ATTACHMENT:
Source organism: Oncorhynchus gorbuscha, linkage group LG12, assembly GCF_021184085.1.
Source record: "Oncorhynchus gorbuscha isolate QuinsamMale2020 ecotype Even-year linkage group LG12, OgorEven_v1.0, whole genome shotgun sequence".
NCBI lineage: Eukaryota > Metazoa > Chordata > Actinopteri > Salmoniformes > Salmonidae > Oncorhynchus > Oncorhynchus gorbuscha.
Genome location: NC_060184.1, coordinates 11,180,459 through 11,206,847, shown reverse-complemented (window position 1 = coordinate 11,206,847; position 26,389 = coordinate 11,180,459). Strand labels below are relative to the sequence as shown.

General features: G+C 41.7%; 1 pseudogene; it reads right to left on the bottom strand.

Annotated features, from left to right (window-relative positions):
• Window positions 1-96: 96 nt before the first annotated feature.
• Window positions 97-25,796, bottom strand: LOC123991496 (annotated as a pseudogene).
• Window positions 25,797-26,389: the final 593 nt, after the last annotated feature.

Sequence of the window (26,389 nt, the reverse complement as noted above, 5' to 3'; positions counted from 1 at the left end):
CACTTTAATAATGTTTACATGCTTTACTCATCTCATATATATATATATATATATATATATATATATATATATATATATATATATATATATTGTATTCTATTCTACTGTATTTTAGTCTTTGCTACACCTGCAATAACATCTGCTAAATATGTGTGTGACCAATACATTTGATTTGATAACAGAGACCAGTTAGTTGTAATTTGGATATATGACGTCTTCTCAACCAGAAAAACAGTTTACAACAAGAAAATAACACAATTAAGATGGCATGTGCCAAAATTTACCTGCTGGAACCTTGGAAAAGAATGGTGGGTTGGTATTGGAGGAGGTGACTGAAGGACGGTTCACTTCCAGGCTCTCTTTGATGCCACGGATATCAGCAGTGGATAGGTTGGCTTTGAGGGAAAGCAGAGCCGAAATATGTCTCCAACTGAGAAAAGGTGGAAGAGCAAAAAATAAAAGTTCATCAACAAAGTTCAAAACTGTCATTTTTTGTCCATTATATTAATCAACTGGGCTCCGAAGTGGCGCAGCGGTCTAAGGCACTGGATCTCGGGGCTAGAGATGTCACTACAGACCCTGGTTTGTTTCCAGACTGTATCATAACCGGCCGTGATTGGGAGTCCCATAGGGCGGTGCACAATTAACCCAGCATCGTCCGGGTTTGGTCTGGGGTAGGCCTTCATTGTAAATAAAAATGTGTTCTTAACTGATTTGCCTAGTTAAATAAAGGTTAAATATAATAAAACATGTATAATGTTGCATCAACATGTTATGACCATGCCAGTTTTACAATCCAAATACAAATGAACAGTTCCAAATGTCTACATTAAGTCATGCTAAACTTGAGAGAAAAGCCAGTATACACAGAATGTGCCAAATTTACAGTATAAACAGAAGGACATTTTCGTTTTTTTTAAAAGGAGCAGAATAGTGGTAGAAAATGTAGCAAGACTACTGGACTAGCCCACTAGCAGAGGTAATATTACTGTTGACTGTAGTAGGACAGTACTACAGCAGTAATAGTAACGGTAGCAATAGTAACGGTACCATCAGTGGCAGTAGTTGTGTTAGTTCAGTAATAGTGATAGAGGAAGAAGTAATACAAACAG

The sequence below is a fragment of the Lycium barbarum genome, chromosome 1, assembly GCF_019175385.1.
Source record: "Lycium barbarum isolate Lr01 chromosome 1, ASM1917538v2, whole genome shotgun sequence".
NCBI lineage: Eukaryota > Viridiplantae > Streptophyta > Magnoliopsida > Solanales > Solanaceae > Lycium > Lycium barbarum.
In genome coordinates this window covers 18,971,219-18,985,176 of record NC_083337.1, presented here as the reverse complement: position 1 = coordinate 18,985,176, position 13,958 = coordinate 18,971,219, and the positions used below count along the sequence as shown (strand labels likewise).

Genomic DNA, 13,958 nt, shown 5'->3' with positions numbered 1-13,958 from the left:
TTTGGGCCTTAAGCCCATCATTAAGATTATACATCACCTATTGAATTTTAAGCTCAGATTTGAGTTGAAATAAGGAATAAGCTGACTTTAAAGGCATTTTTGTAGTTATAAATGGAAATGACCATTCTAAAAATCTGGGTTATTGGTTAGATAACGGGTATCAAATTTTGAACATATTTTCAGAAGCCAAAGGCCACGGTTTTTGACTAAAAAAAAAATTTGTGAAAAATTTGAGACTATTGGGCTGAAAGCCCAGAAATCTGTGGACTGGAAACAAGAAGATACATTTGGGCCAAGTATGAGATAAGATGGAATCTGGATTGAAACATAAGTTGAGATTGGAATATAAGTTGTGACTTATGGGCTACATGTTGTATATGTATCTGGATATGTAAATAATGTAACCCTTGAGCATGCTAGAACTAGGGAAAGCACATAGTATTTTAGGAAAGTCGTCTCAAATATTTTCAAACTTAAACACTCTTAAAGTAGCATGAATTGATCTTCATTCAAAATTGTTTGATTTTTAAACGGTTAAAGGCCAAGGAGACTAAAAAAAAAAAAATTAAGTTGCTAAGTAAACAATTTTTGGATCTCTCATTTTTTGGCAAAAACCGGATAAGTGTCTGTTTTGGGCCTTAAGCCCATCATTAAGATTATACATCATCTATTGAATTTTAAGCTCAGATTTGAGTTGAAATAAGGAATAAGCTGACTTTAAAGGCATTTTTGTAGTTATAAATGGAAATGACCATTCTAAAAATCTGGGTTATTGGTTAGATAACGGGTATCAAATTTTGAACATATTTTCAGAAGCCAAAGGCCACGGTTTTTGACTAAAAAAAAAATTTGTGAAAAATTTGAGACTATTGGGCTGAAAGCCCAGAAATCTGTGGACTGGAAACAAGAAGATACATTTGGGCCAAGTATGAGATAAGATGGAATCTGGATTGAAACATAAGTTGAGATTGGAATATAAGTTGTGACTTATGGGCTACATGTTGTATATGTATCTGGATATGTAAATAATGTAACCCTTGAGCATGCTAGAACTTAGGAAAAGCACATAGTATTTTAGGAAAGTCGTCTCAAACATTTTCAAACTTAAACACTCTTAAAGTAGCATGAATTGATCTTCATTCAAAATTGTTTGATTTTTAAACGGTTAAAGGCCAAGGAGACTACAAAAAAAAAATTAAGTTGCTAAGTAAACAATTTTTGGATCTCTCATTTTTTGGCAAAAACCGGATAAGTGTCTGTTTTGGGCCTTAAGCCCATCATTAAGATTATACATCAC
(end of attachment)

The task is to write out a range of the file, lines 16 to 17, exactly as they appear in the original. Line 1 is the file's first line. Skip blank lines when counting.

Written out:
Genomic DNA, 13,958 nt, shown 5'->3' with positions numbered 1-13,958 from the left:
TTTGGGCCTTAAGCCCATCATTAAGATTATACATCACCTATTGAATTTTAAGCTCAGATTTGAGTTGAAATAAGGAATAAGCTGACTTTAAAGGCATTTTTGTAGTTATAAATGGAAATGACCATTCTAAAAATCTGGGTTATTGGTTAGATAACGGGTATCAAATTTTGAACATATTTTCAGAAGCCAAAGGCCACGGTTTTTGACTAAAAAAAAAATTTGTGAAAAATTTGAGACTATTGGGCTGAAAGCCCAGAAATCTGTGGACTGGAAACAAGAAGATACATTTGGGCCAAGTATGAGATAAGATGGAATCTGGATTGAAACATAAGTTGAGATTGGAATATAAGTTGTGACTTATGGGCTACATGTTGTATATGTATCTGGATATGTAAATAATGTAACCCTTGAGCATGCTAGAACTAGGGAAAGCACATAGTATTTTAGGAAAGTCGTCTCAAATATTTTCAAACTTAAACACTCTTAAAGTAGCATGAATTGATCTTCATTCAAAATTGTTTGATTTTTAAACGGTTAAAGGCCAAGGAGACTAAAAAAAAAAAAATTAAGTTGCTAAGTAAACAATTTTTGGATCTCTCATTTTTTGGCAAAAACCGGATAAGTGTCTGTTTTGGGCCTTAAGCCCATCATTAAGATTATACATCATCTATTGAATTTTAAGCTCAGATTTGAGTTGAAATAAGGAATAAGCTGACTTTAAAGGCATTTTTGTAGTTATAAATGGAAATGACCATTCTAAAAATCTGGGTTATTGGTTAGATAACGGGTATCAAATTTTGAACATATTTTCAGAAGCCAAAGGCCACGGTTTTTGACTAAAAAAAAAATTTGTGAAAAATTTGAGACTATTGGGCTGAAAGCCCAGAAATCTGTGGACTGGAAACAAGAAGATACATTTGGGCCAAGTATGAGATAAGATGGAATCTGGATTGAAACATAAGTTGAGATTGGAATATAAGTTGTGACTTATGGGCTACATGTTGTATATGTATCTGGATATGTAAATAATGTAACCCTTGAGCATGCTAGAACTTAGGAAAAGCACATAGTATTTTAGGAAAGTCGTCTCAAACATTTTCAAACTTAAACACTCTTAAAGTAGCATGAATTGATCTTCATTCAAAATTGTTTGATTTTTAAACGGTTAAAGGCCAAGGAGACTACAAAAAAAAAATTAAGTTGCTAAGTAAACAATTTTTGGATCTCTCATTTTTTGGCAAAAACCGGATAAGTGTCTGTTTTGGGCCTTAAGCCCATCATTAAGATTATACATCAC